Engineering good food at the Stone Oven

John Emerman and Tatyana Rehn, owners of Stone Oven.

Who would have thought that a couple of engineering majors attending Cleveland State University in the 1970s would eventually preside over a string of specialty restaurants that boast a storied history in the Heights—all based on a passion for bread. Certainly not John Emerman and Tatyana Rehn, the once-married couple who own Stone Oven Artisan Bakery and Restaurant, but that’s exactly what they’ve accomplished over the past couple decades.

“We were both mechanical engineers and didn’t particularly like working in that field. We wanted to do something a little more creative and fun,” said Emerman.

It was Rehn’s love affair with bread baking—spawned by attending the grand opening of Emerman’s brother’s restaurant in New York, where she sampled what she described as the best bread she’d eaten since emigrating from Russia—that laid the groundwork for what’s become a wildly successful concept.

You might say she became instantly hooked.

“With much encouragement from John and his family, I just went off making bread 24/7, as I was doing my engineering job and raising two kids. Then I was laid off from my job,” Rehn recalled.

Emerman had worked in restaurants and coffee shops during and after college and enjoyed the business. They figured that Rehn’s passion for breadmaking, initially just a hobby, made merging the bakery/café concept a business proposition too good not to pursue.

“John was very optimistic about opportunities,” said Rehn. “And with his great encouragement, I found myself in business a month after getting laid off—literally. ”

They initially ran the business out of their home, as a wholesale operation, selling to local restaurants and grocery stores. They swiftly outgrew that and began sharing space in someone else’s bakery until further growth necessitated a move to the corner of Lee and Meadowbrook roads in 1995.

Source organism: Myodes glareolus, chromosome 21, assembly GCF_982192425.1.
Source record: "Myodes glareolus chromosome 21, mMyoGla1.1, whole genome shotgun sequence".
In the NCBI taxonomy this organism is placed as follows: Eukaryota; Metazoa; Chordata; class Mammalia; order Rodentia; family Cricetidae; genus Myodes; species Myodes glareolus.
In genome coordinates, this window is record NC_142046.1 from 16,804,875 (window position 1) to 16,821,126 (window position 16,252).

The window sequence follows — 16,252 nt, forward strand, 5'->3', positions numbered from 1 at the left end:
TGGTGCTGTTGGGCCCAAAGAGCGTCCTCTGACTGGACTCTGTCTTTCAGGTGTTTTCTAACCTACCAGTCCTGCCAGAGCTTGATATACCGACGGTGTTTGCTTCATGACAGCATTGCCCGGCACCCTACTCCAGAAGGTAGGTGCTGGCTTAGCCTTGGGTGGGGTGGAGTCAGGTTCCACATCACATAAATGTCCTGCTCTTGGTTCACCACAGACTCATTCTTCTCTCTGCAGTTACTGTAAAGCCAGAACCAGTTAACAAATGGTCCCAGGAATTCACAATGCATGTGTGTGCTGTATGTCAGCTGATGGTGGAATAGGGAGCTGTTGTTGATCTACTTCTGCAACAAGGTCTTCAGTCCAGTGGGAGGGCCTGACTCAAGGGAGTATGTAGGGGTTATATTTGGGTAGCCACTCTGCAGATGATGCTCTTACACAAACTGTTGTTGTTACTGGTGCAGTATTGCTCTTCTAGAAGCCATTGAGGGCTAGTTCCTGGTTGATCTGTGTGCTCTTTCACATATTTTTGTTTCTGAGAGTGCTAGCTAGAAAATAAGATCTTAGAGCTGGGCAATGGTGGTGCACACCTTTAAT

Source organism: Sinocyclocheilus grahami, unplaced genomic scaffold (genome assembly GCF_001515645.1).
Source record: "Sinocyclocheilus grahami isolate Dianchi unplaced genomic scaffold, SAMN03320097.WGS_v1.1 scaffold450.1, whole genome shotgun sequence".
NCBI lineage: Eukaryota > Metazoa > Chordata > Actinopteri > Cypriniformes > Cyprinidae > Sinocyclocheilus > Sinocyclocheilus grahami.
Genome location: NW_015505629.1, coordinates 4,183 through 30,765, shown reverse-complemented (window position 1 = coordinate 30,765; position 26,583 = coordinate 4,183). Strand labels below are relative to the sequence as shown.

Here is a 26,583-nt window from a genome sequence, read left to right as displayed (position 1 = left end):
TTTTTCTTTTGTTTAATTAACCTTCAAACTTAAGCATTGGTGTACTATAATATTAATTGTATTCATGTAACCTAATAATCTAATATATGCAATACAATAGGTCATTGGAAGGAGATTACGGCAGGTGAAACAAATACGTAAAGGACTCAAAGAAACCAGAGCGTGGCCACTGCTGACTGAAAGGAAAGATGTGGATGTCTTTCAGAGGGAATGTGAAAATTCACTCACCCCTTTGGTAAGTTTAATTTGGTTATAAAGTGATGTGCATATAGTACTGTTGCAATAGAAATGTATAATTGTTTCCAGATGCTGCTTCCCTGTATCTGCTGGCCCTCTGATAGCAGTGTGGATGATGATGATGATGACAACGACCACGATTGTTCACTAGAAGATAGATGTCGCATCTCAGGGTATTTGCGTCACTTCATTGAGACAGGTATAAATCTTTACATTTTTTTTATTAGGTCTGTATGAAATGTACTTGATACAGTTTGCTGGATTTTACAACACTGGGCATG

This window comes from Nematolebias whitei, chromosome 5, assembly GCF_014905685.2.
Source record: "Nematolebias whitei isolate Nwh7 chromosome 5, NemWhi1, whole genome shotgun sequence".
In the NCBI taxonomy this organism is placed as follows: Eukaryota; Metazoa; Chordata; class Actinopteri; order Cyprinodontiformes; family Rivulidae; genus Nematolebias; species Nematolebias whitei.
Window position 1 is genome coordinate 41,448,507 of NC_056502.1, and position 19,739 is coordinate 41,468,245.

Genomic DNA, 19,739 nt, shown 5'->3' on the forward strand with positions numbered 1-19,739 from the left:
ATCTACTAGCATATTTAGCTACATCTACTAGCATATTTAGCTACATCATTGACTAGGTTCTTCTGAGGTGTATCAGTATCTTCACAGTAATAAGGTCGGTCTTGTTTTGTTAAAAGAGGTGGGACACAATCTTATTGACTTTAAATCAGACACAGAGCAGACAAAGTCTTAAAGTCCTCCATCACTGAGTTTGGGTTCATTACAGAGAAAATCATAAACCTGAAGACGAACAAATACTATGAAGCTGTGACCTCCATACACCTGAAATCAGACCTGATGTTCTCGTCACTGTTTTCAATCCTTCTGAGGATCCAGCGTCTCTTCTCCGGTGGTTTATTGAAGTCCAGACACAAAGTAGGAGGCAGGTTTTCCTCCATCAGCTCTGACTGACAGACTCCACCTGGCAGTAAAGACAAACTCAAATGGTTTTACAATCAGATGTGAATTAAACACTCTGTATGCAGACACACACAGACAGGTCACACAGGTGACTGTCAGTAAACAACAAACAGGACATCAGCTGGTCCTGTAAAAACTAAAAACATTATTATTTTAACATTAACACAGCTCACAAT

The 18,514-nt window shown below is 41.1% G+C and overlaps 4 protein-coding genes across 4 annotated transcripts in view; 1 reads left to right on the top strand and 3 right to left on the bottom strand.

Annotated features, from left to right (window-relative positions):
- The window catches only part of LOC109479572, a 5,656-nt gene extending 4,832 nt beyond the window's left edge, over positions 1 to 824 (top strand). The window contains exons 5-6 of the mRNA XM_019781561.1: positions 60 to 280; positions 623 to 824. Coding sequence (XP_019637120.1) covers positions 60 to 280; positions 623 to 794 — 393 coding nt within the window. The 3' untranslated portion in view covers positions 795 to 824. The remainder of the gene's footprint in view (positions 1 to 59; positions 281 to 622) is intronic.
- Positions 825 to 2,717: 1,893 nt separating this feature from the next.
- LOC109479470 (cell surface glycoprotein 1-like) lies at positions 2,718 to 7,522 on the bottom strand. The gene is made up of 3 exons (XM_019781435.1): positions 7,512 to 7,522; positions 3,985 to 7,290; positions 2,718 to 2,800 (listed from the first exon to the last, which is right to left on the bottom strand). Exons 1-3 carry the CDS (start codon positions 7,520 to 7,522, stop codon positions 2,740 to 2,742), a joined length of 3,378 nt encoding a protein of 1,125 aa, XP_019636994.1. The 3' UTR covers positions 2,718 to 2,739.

“We had a strong wholesale business going that was enough, really, to pay the rent, so anything that came through the front door was sort of gravy. People loved the place and were excited about it,” said Emerman.

Now located a few doors up from its original location, in the former Wood and Company building, the store has a strong following anchored by countless regulars. Its proximity to residential housing and the appreciation, among local residents, for locally produced food, are significant factors in the success of the store.

It’s more profitable than any of the other Stone Oven locations. “Since we opened the doors to the new location, sales jumped up 20 percent,” said Rehn. ”Not only that, we were able to personalize the space. Aesthetically, it’s much more pleasing and it feels like a home, and a lot of people do feel like they’re a part of it.”

They now operate Stone Oven shops in the downtown Galleria at Erieview and at the Eton Chagrin Boulevard shops in Woodmere. A year and a half ago, they teamed up with a local cake and pastry maker and opened up Luna Bakery Café in Cleveland Heights’s Cedar Fairmount neighborhood. They also operate a warehouse at 36th and Carnegie, where the bread is produced for all the locations.

“Watching that [Cedar Fairmount] area and having associations with it, we wanted to do something there for a long time. When that space became available, I wanted to do something, but not another Stone Oven. It’s too close to this one. We wanted to reinvent so we partnered with Bridgette Thiebault,” said Emerman. So far, he said, the concept of serving baked goods and light fare, including crepes and paninis, has worked out well.

Speaking to the couple inside the Lee Road store, one feels a palpable sense of their deep appreciation for their customers and satisfaction about what they’ve accomplished.

“To me when I truly stop and think about it, it’s amazing. It’s absolutely amazing because neither of us came from an environment where we could have learned anything about running a business,” said Rehn. “We feel very fortunate. It’s a 24-hours-a-day operation, but when we stop and think about it, I’m very grateful.”

Richard Stewart

Richard Stewart is the owner of Digizoom Media and a FutureHeights board member.

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Volume 6, Issue 1, Posted 12:12 PM, 12.18.2012